Chronology of our posts
Almost everyone is posting intimate details of our lives on social media. It starts with drunken party pictures or back packing travels… then the posts graduate to glossy professionally taken picture-perfect wedding shots, followed by syrupy honeymoon snaps. Next comes the baby-picture craze phase…
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The fully baby “feed”
It starts off with the scan: “It’s a boy!” and you know what comes next—the photo of exhausted-looking mummy and daddy with the new bundle, his cute toes, the toothless smiles, adorable onesies…
Some parents go as far as to take photo of a baby’s first poo, as if to document the momentous first “movement”—bowel movement that is. Hey, social media is an avenue to share these lovely baby moments with family that lives across the seas, right? Well, maybe.
10 things not to share on Facebook
You have to understand that, not everybody on your friend’s list is over-excited seeing your “all-about-baby” status updates. A 31-year-old, Blair Koenig was so “annoyed” with being bombarded with these posts that she started a blog of parents over sharing on Facebook. Blair said: “When I tell people about the blog they have two reactions: Either, ‘I know someone who does that’ or ‘Uh-oh, I could be on your site’.”
Check out the site, you may be on there without knowing it. Also, see examples of typical over sharing on Facebook– if you are not sure if you have crossed the line. The blog has about 20 categories of examples ranging from “Gross out factor” to “Spoilt brats” to “WTF of the day”!
Mariah Carey and “Dembabies”
Does baby have a say in this “over exposure”?
Celebrities do it all the time—Mariah Carey and dembabies.com, Lily Allen made sure all her followers were aware of her leaking breasts on Twitter and other celebs are proud to put their kids on the pedestal online. What’s wrong with that?
Sure, you may not see consequences now as it is all cute and funny but when your child is 18 he might not thank you for the years of over exposure. He may not appreciate your well-intentioned sentiments in keeping an open childhood diary for the world to see. What you consider cute may be humiliating to him—and you never asked his permission before posting, did you?
Are you mis-leading by example?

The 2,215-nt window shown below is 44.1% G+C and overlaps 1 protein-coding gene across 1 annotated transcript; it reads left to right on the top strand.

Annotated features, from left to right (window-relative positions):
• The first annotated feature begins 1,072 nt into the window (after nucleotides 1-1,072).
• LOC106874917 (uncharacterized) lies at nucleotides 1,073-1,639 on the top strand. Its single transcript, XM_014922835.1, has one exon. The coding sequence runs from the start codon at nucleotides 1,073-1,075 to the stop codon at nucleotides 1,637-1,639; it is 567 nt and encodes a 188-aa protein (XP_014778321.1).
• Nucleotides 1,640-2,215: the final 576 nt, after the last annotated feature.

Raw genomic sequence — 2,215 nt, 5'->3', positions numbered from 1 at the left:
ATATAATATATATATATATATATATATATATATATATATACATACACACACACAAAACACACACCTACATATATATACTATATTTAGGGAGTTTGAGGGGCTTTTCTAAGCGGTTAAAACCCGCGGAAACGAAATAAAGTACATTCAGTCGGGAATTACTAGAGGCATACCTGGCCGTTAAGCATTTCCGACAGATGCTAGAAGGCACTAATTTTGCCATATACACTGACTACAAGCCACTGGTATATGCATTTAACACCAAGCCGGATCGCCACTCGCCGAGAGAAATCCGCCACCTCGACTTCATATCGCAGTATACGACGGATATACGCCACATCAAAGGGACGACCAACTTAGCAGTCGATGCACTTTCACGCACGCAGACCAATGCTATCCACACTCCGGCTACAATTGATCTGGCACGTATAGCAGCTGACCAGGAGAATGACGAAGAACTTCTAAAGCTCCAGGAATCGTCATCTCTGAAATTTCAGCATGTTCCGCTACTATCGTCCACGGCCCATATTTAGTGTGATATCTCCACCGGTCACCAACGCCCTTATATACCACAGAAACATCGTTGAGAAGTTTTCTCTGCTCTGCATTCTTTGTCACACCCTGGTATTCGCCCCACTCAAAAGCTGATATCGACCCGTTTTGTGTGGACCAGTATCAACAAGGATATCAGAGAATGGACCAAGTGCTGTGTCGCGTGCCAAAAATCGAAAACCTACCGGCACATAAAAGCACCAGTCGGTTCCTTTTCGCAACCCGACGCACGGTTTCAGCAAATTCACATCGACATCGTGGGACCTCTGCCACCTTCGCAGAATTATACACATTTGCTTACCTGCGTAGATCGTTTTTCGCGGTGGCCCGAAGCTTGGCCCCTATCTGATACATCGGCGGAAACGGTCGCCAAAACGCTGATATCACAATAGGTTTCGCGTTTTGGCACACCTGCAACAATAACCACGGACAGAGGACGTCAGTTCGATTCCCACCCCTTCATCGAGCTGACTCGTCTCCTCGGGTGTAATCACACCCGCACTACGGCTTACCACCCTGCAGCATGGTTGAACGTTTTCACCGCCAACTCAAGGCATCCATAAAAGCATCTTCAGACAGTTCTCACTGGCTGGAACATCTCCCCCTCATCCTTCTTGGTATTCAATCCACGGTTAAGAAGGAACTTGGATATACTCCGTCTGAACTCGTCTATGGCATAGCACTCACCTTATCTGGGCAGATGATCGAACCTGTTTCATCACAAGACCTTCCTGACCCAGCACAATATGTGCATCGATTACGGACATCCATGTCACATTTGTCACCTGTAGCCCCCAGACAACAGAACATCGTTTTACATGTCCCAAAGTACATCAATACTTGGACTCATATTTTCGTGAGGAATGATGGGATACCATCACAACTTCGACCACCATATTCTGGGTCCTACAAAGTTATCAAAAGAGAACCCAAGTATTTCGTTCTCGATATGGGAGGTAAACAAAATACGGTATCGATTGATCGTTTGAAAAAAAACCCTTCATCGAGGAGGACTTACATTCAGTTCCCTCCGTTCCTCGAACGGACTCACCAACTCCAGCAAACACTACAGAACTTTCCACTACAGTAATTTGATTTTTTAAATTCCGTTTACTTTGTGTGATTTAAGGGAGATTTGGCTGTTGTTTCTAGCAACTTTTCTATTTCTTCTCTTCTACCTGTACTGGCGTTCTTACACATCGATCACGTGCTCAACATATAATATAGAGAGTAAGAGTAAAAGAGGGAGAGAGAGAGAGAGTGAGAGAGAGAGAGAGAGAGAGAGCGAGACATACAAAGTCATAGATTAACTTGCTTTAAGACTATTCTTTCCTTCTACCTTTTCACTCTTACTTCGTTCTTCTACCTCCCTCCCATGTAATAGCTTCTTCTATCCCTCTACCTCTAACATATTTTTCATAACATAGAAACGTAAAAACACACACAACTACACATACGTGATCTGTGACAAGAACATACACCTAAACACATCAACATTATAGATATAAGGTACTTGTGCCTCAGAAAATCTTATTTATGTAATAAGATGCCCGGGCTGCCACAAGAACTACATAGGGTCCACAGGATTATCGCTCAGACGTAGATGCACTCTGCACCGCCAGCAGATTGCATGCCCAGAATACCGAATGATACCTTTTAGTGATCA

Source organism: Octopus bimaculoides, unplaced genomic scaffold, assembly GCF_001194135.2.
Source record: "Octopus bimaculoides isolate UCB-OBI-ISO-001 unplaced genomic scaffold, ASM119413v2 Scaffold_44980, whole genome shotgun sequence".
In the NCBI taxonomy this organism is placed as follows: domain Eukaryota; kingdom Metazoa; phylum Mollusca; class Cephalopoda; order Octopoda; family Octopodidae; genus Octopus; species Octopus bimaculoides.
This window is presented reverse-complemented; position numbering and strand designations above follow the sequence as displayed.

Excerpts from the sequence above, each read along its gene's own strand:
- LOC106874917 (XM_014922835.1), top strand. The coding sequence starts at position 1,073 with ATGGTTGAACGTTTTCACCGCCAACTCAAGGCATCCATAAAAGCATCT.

Image source: iStock
According to Maud Weber-Brown, a mother who founded HomeRoom, which teaches kids how to write computer code after school says: “After a certain age children are ferocious controllers of their own social media. Their world is synchronised in such a different way that it’s irrelevant if their parents are profiling them online because they have a handle on it themselves.
Now the big question is, how do you expect your children to be cautious if you have been posting every minuscule detail of their lives online? Some parents even post photos of their children’s nappy rash and of them in the bath. A 42-year-old dad, Stefano Cordes had this opinion: “Photos of her in the bath are the obvious example. It’s not about a fear of pedophiles – it’s just I wouldn’t post photos of myself naked on Facebook, so I don’t see why my daughter should be on there.”
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Dangers of over sharing
Facebook posting etiquette
Don’t fall into the category of annoying parents who indulge in over sharing on Facebook. Here are some tips to consider before flooding everyone’s feed!
1. Ask yourself, who is interested? Before you post the breakfast your baby just had, ask: 1. Would anyone who isn’t family be keen? How personal or private is this? Is there any other way to communicate this “news”– maybe a private message? Think about it this way, perhaps emailing and CC-ing relevant people would be more appropriate than sharing with everyone you know.
2. You don’t have to prove that you’re a good parent. Not everything has to go on social media. Sometimes it is good to have bragging rights to some special notable accomplishments. But what may be a bragging moment for you may bore the daylights out of someone else.
3. Practice some self-censorship. Think about how you’re presenting your child to the world. How are you characterizing him? How would you feel if you were in his position? Value his reputation. Also, be very careful about the information you choose to share for safety reasons. Stay away from posting details that are personally identifiable. Check your privacy settings but know that they are not infallible!
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No parent would openly admit to over sharing on Facebook, be brutally honest with yourself and take the poll below to find our if you’re oversharing.
Here are some comments from our readers
Vern Nice: I am but it’s my Facebook and I love sharing with my love ones. To me, every moment that makes me happy is a moment worth sharing.
Andy Lim: The last thing to do is teach people how to use their Facebook. Stereotyping irregardless whether people admit to this or not.
Wendy Tan: What is wrong with sharing stuff on MY facebook?? If it bothers you, simply unfriend me. Easy peasy… Duh!
Kis Quek-Ha: I only have my friends on my FB, so why not tell them what is happening in my life? We are not so free to meet up as often to catch up. By doing this, I get to know a lot about my friends too…well…if you are not interested in what I am sharing, you can always opt to hide my post…
Syaz Han Hina: It is a individual’s opinion if they wish to share abt their newborns or relationships in FB.. BUT as long as they do private setting to the posts or photos they upload, cos some strangers or frens whom are too free might just get jealous and start telling bad things around! For me, YES I DO SHARE but Limit to those whom can see not to ALL!! :))